Riley is a fabulous character and Keri Arthur works the characters and story beautifully, crafting a detailed and plausible plot populated by appealing people. I’m impressed with the way this series has been sustained through nine books without losing momentum or becoming overdone., no easy thing to do. I haven’t yet had the opportunity to read any of Keri Arthur’s other series novels, but now that Riley has wrapped up, I’ll be looking out for alternatives!

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Retro Review: Wings of Wrath (2009)

Celia (CS) Friedman

Orbit (2009)

ISBN: 978 1 84149 533 0

The Magister Trilogy #2

Kamala is the only female Magister in a brotherhood of magicians – except that most of them don’t know she exists and has accessed the secret of their power. Outsiders don’t know the secrets of the Magisters, so Kamala is a massive threat to their supremacy, being not only a woman, but not being as constrained by the rules that bind the rest of them to keep their secrets. Kamala has secrets of her own, and is forced to keep her powers hidden under the guise of witchery, the only other option for a woman with her abilities. She has proven to herself and her master that she can hold her own as a Magister, but the events unfolding before her test her will and her own self-belief. Continue reading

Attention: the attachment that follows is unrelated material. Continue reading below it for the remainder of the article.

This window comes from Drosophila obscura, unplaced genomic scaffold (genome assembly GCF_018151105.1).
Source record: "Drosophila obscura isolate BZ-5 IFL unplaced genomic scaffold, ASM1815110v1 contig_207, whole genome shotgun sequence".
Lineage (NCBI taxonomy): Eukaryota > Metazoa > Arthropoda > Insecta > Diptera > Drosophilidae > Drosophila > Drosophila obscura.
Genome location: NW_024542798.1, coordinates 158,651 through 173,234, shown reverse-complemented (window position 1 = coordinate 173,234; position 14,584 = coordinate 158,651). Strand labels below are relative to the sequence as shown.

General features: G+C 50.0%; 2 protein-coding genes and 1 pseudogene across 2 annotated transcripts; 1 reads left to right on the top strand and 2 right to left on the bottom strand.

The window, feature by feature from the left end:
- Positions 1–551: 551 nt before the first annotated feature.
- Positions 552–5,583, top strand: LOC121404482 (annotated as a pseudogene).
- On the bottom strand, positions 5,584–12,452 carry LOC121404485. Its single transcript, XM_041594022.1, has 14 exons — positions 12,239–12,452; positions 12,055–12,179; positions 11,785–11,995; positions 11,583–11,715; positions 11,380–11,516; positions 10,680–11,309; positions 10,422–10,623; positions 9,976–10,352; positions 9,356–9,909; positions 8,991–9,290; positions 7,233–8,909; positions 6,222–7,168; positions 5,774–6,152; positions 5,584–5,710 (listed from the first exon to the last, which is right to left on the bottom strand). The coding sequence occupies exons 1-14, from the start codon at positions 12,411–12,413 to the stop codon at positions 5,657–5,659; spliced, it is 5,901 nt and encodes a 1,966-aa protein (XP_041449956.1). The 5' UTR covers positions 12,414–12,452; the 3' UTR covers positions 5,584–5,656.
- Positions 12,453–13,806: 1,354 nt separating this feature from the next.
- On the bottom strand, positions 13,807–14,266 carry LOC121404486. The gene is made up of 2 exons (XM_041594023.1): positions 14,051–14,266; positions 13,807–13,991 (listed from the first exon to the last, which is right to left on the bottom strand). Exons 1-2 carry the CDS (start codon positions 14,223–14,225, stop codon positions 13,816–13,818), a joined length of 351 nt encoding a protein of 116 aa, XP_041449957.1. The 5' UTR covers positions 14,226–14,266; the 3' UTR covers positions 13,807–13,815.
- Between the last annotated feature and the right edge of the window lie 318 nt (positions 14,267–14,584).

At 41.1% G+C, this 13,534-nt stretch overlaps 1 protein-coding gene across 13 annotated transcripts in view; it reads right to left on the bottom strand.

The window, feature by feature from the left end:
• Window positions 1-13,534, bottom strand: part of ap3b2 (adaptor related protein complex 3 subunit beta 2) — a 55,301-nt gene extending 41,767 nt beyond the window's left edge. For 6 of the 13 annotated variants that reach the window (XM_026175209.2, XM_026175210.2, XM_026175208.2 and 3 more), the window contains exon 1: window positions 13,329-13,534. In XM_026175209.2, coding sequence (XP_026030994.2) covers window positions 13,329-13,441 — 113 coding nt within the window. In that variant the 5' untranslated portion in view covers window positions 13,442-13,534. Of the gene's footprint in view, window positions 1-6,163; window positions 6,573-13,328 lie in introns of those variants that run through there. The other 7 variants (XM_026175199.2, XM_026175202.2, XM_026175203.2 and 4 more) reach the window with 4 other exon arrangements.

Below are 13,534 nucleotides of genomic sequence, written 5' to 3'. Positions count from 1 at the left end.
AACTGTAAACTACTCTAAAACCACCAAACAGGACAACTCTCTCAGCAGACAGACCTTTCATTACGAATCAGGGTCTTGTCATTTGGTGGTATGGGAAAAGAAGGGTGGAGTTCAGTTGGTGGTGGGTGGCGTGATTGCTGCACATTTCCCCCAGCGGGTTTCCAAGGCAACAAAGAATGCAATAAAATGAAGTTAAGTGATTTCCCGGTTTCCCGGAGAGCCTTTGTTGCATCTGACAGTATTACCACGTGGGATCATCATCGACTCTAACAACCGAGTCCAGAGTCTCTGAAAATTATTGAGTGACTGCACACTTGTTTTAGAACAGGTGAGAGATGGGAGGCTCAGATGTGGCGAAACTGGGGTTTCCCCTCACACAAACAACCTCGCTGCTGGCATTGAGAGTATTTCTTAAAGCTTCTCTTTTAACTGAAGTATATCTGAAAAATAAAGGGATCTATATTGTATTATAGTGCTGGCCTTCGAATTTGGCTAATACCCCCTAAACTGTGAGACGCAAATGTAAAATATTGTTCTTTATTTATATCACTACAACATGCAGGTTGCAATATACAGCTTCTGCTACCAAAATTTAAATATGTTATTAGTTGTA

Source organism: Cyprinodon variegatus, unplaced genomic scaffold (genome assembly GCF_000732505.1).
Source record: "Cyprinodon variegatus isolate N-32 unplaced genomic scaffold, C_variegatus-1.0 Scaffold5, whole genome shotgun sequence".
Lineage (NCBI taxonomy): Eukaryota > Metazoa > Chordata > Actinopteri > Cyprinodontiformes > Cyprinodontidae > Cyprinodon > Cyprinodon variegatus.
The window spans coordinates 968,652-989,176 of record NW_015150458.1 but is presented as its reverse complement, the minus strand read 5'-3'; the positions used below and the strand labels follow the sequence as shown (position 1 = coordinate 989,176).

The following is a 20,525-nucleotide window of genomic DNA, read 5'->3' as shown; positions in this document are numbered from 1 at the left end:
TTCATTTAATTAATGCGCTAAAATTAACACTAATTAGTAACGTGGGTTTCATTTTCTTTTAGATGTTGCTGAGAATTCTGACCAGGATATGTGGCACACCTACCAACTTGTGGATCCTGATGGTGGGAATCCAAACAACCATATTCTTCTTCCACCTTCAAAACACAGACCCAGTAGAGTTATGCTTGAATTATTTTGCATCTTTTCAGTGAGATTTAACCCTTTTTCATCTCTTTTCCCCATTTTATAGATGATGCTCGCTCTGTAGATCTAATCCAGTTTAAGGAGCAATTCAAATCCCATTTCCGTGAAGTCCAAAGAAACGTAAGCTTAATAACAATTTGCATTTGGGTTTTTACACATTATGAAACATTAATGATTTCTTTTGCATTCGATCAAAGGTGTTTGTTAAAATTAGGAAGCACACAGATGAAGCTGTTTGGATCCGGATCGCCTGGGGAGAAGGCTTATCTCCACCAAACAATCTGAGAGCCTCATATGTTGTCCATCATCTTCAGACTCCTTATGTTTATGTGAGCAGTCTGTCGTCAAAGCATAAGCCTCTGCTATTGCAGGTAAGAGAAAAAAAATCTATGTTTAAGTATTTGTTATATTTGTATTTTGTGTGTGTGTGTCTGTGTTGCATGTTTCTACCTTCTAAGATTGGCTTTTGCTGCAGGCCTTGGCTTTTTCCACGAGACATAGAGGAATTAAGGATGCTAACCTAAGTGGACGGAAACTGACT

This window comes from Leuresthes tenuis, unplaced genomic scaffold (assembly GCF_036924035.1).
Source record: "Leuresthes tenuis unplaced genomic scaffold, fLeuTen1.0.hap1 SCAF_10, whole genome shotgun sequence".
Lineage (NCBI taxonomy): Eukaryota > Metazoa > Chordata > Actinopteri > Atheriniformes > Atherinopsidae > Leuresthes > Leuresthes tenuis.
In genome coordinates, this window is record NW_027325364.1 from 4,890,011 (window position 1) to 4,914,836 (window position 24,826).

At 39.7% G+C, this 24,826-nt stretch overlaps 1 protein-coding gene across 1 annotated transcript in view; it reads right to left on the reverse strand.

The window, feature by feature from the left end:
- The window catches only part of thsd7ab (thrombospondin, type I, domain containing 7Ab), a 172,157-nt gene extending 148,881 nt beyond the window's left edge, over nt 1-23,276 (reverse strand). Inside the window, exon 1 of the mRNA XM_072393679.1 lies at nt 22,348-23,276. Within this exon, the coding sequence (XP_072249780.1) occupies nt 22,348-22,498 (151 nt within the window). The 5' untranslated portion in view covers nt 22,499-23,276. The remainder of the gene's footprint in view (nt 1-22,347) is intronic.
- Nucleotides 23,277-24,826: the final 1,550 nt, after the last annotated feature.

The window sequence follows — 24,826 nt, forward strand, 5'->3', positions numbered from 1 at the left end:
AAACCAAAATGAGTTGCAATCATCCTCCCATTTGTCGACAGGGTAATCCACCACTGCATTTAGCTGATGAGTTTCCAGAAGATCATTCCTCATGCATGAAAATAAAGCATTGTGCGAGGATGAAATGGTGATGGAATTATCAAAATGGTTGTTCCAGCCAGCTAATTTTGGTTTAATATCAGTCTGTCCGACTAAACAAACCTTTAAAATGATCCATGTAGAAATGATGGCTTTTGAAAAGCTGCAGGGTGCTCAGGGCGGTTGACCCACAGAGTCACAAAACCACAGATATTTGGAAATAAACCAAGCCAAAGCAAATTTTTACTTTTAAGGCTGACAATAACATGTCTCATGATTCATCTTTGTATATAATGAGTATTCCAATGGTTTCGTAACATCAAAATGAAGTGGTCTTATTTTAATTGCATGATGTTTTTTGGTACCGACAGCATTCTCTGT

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Belatedly, my 2016 Snapshot interviews!

Things have been a bit bonkers lately, with a heck of a lot going on at work and home. One of those things earlier in August was the Aust SF Snapshot, a (basically) biannual interview blitz where a bunch of us try to interview as many people in and around the Australian spec fic writing scene as we possibly can in a (basically) two week period. It’s been going for 11 years now, and from its humble beginnings with Ben Peek it now takes a big stack of us to take on a huge number of folk (almost 200 this year!). Loads of fun, but loads of work, too, especially when you’re the silly person who says “yanno, a website would be good…” and queues up all the posts! While still doing interviews too 🙂 Anyway, it was a good few weeks and kind of zapped my brain for any other blogging, but I thought I’d better do my round up before it became completely irrelevant – oh hello September, I see you around that corner there…

So, I undertook the following interviews, and was in return also interviewed by the excellent Alex Pierce (see my ramblings here):

  1. Alex Adsett
  2. Lee Battersby
  3. Lindy Cameron (Clan Destine Press)